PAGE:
10.6M Californians to Drop, Cover, Hold on During ShakeOut Earthquake Event

The annual event provides an opportunity to prepare for earthquakes in California by re-creating a shaking scenario

Millions of Californians will participate in an annual earthquake drill Thursday that serves as a preparedness practice run for a large-scale quake.

If your cubicle mate gets up at precisely 10:16 a.m. and then suddenly drops to the ground and takes cover under the table, it's probably all part of the California ShakeOut event.  The quake scenario will be recreated at that time around the state just one day before the 25th anniversary of the Loma Prieta earthquake in 1989 and 20 years after Southern California's devastating magnitude-6.7 Northridge quake.

The drills also come nearly two months after the 6.0-magnitude Napa quake on Aug. 24, which was the largest earthquake since Loma Prieta, a 6.9 magnitude earthquake that struck near Santa Cruz during the middle of a World Series baseball game between Oakland and San Francisco. One person died as a result of this year's Napa earthquake and hundreds of buildings suffered some type of damage.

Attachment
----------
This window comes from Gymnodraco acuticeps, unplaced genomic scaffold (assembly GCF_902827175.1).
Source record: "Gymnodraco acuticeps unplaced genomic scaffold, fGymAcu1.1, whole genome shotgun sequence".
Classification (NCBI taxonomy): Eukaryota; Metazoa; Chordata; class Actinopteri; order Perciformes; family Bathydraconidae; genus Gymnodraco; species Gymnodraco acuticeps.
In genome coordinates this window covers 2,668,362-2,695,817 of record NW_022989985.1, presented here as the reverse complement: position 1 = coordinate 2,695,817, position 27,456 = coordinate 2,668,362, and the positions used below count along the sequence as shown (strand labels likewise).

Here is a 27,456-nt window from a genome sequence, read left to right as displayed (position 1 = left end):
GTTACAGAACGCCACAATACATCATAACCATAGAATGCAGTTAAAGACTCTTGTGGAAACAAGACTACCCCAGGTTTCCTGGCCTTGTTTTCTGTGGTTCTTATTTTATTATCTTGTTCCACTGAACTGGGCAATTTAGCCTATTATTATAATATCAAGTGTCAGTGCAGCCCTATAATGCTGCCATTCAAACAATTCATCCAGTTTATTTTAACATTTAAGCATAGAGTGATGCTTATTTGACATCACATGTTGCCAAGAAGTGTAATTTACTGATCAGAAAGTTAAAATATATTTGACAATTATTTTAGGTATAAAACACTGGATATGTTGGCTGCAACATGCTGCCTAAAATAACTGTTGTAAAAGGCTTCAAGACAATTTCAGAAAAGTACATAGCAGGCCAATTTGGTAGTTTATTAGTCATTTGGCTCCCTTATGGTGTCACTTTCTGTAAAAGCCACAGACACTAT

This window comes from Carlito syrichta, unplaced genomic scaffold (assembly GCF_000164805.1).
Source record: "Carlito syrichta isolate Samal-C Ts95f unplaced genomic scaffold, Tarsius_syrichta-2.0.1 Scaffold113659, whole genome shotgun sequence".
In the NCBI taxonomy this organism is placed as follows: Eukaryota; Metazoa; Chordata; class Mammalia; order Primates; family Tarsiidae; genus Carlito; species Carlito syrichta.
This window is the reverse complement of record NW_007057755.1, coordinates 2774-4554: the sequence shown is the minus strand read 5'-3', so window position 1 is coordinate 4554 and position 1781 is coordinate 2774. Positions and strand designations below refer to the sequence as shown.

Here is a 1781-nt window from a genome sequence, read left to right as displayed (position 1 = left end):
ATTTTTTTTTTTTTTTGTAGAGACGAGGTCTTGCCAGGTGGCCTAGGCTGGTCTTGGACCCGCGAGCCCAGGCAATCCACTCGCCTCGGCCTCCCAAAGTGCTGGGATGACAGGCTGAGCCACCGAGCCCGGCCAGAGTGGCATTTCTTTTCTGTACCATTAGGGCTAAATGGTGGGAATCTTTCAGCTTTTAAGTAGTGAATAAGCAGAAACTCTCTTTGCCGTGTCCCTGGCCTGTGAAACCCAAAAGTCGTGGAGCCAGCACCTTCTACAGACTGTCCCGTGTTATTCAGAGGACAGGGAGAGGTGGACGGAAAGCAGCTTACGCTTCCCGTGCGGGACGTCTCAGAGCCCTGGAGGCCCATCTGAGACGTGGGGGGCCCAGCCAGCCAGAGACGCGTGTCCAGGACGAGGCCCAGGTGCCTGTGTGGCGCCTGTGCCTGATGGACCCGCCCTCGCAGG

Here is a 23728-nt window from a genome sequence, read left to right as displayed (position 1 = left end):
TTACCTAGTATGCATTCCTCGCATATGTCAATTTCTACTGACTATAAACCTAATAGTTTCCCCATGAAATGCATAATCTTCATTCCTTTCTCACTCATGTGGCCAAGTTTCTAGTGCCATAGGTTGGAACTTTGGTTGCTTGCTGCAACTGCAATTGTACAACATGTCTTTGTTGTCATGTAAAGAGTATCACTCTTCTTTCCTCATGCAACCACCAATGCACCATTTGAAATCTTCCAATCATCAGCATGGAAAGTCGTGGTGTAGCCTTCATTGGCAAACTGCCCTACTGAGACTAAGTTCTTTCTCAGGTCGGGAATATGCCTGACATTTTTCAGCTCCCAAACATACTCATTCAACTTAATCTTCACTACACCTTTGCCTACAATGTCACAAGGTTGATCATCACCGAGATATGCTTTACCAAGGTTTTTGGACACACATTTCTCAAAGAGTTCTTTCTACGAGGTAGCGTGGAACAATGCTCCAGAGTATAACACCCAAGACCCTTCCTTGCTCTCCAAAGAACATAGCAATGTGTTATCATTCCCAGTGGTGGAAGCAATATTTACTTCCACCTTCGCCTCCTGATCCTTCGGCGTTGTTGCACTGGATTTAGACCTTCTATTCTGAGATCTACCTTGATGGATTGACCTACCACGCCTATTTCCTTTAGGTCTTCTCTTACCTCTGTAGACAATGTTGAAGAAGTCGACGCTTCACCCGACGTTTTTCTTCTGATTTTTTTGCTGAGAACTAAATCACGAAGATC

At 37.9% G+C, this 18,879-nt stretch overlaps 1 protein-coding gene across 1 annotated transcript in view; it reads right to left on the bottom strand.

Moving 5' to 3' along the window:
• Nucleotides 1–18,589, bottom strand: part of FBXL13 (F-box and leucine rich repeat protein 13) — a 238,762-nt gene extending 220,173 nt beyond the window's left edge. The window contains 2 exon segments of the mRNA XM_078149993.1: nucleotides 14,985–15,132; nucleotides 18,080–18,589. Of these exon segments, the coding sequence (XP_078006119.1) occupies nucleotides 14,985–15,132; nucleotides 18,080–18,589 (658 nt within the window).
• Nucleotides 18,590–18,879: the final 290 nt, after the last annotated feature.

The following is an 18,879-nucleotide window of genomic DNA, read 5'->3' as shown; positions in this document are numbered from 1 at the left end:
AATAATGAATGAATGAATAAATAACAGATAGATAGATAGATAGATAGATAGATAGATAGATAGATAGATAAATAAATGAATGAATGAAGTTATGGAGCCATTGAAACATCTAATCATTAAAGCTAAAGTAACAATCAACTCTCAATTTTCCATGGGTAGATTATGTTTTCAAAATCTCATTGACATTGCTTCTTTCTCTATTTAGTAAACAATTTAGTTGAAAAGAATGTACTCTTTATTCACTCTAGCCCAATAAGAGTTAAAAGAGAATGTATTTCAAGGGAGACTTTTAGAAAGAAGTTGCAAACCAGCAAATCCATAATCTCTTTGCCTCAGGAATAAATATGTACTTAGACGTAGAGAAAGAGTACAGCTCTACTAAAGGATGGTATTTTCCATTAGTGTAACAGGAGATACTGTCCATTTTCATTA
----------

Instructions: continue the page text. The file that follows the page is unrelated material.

The drills began in California in 2008, and as of Thursday morning, 10.3 million people had registered on the website to take part in "drop, cover and hold on" drills -- by far the state with the largest number of participants. Last year, 9.6 million people participated statewide.

But earthquakes don't just happen in California. Thursday is also the national Great ShakeOut Day. According to the website, nearly 26 million people have registered to participate in earthquake drills.

Despite the damage that earthquakes can cause, California still does not have a fully implemented early earthquake warning system to warn the public that a quake is coming. At a hearing in San Francisco on Wednesday, convened by state Sen. Alex Padilla (D-Los Angeles), leaders discussed how to come up with the $80 million necessary to implement such a system that Mexico and Japan already have.

While California scientists have developed much of the technology, including those at the University of California at Berkeley, finding money to pay for the statewide system that could give up to 60 seconds of warning has not yet been identifed.

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